generating your private key on your own generic hardware platform, using whatever untrusted, pond scum operating 
system you happen to have available (almost certainly not even C2 rated), in an environment in which you are 
routinely connected to the Internet, perhaps running Java programs, executing (printing) PostScript scripts and word processing
document containing macros, and/or expanding downloaded files using convenient self-extracting utilities, and probably 
failing to make any  super-conscientious effort to monitor all of the CERT alerts and rid your system of all possible 
viruses and Trojan Horse programs, that nonetheless your private key will be more secure than if a CA had generated it. Sure it will.
You'll type in 1024 random key strokes in order to generate your private key seed, and a TSR or virus will be looking over your shoulder
all the while and will export your key the next time you connect to the outside world.

Pardon me, but the emperor is likely to catch a cold if he doesn't start wearing some more clothes!

In contrast to this environment, I would suggest that a reasonably prudent CA that chooses to generate public/private key 
pairs for its subscribers is going to make use of a very carefully developed and maintained system, in order to minimize their 
own risk. I would expect that any software used would be anonymously purchased in shrink wrapped form, brought 
into a sterile, clean room environment, and installed from the ground up on a system that had been completely purged by a 
low level formatting of the removable hard disk (the only storage mechanism used), which is locked in a safe when not in 
actual use. Such a system would almost surely be isolated by an air gap from any network, and would make use of certified hardware
random number generators rather than risky software based approaches which depend on lots of outside factors to achieve
randomness-- the same outside factors that tend to make the system insecure.

The more prudent CAs will probably use a system which has been rated at the B3 level of trust, in order to provide additional 
assurance that the private key won't be compromised once it is generated, and TEMPEST-certified and tamper-proof 
hardware will also be used. Assuming that the CA is a licensed CA, as envisioned by the Utah Digital Signature Act, then 
there is both state regulation and periodic auditing and inspection. I would assume that two-man, no lone zone kinds of rules 
would be in effect during business hours where the keys are generated and the certificates signed, and that the operation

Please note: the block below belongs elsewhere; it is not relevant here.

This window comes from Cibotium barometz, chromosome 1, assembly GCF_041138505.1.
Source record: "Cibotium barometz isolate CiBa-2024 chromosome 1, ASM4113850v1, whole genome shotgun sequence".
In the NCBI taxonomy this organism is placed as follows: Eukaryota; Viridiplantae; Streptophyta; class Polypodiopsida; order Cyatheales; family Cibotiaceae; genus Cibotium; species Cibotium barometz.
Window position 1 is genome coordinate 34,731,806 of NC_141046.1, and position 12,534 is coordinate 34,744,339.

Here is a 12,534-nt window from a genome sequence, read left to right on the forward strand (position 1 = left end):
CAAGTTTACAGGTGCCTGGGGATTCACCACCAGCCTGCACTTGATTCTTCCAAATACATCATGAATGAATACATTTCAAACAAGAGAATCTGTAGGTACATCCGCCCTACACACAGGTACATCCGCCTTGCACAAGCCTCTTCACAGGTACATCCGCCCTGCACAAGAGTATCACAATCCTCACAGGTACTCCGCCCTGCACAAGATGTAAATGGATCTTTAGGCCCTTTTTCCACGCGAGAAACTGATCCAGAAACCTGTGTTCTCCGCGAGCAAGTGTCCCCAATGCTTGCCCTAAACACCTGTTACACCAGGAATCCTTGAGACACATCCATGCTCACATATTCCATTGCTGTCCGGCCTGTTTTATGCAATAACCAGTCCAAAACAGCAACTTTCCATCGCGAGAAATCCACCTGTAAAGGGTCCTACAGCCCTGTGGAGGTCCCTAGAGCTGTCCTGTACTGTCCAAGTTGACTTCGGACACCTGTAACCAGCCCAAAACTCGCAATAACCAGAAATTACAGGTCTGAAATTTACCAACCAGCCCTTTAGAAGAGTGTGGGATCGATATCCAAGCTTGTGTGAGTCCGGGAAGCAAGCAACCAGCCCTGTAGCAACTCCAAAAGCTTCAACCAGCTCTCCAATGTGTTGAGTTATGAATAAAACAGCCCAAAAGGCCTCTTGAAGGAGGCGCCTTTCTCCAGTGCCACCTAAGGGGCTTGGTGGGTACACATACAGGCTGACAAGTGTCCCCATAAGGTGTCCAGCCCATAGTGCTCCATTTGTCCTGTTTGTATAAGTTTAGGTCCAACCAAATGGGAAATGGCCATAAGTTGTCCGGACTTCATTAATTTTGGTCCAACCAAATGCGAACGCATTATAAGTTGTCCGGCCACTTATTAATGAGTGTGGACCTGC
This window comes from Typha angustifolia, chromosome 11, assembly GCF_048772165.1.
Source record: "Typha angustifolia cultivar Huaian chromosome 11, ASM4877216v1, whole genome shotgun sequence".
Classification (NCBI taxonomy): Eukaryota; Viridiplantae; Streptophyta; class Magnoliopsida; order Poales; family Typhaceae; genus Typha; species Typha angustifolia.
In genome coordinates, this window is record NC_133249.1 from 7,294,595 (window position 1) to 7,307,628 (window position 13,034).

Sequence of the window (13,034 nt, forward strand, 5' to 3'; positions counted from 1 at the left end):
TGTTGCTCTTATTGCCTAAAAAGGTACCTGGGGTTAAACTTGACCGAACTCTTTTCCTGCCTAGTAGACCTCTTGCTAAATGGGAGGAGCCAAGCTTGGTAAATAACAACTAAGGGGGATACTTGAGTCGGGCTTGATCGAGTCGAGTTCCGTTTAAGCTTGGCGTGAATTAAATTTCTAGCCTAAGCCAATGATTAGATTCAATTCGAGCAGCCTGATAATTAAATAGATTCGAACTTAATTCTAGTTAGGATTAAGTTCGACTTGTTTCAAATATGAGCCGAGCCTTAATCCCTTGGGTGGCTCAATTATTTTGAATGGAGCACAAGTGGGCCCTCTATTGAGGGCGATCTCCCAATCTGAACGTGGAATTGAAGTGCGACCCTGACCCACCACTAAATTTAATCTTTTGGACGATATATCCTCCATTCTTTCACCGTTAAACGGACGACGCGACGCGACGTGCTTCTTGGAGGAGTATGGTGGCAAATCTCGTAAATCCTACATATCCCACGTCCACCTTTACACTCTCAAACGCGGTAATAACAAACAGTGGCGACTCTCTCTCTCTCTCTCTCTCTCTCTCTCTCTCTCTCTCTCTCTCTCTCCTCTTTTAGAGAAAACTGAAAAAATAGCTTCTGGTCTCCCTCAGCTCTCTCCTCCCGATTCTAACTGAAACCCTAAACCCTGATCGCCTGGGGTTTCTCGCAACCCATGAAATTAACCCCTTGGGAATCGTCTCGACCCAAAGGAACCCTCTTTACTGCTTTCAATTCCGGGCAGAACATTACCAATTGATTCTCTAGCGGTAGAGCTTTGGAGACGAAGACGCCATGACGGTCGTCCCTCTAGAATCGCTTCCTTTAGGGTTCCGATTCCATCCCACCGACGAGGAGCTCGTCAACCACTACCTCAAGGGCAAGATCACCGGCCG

would take place within an alarmed strong room or vault that would correspond to the DOD criteria for open storage of Top Secret

Of course not all CAs may be licensed, or provide such exalted levels of security. In that case, I would advise their subscribers
to insist that a very strongly worded caveat be included in their certificates, to warn potential relying parties not to put much faith in 
any document whose digital signature is to be validated by such a certificate, and likewise not to reveal anything that is terribly
important in an encrypted message that is sent to them, for these are only light weight certificates that are very trustworthy, 
regardless of how sophisticated the underlying encryption mechanisms might appear to be.


The original author's reply was also interesting:

>Your point about malicious CAs is well-taken, but if you use a hardware
token for key generation / signing (even in a malicious, untrusted dos
environment) the emperor does at least have underwear.

Good point. All of the quibbles I had regarding private key generation are also true
with respect to the actual use of a private key, of course, unless tamper-proof hardware is used.

And even then we have the garbage-in, garbage-out problem -- hardware devices sign what they 
are instructed to sign, and none that I am aware of have an independent display of what they are signing.

This just reinforces the point that it is necessary to look at the _entire_ system when evaluating the overall 
strength and weakness of an approach, not just particular components. This, of course, is a tough job. Sigh.


Robert R. Jueneman
Software Engineering Consultant
NetWare Security R&D
Internet Infrastructure Division
Novell, Inc. M/S-PRV-D241
122 East 1700 South
Provo, UT 84606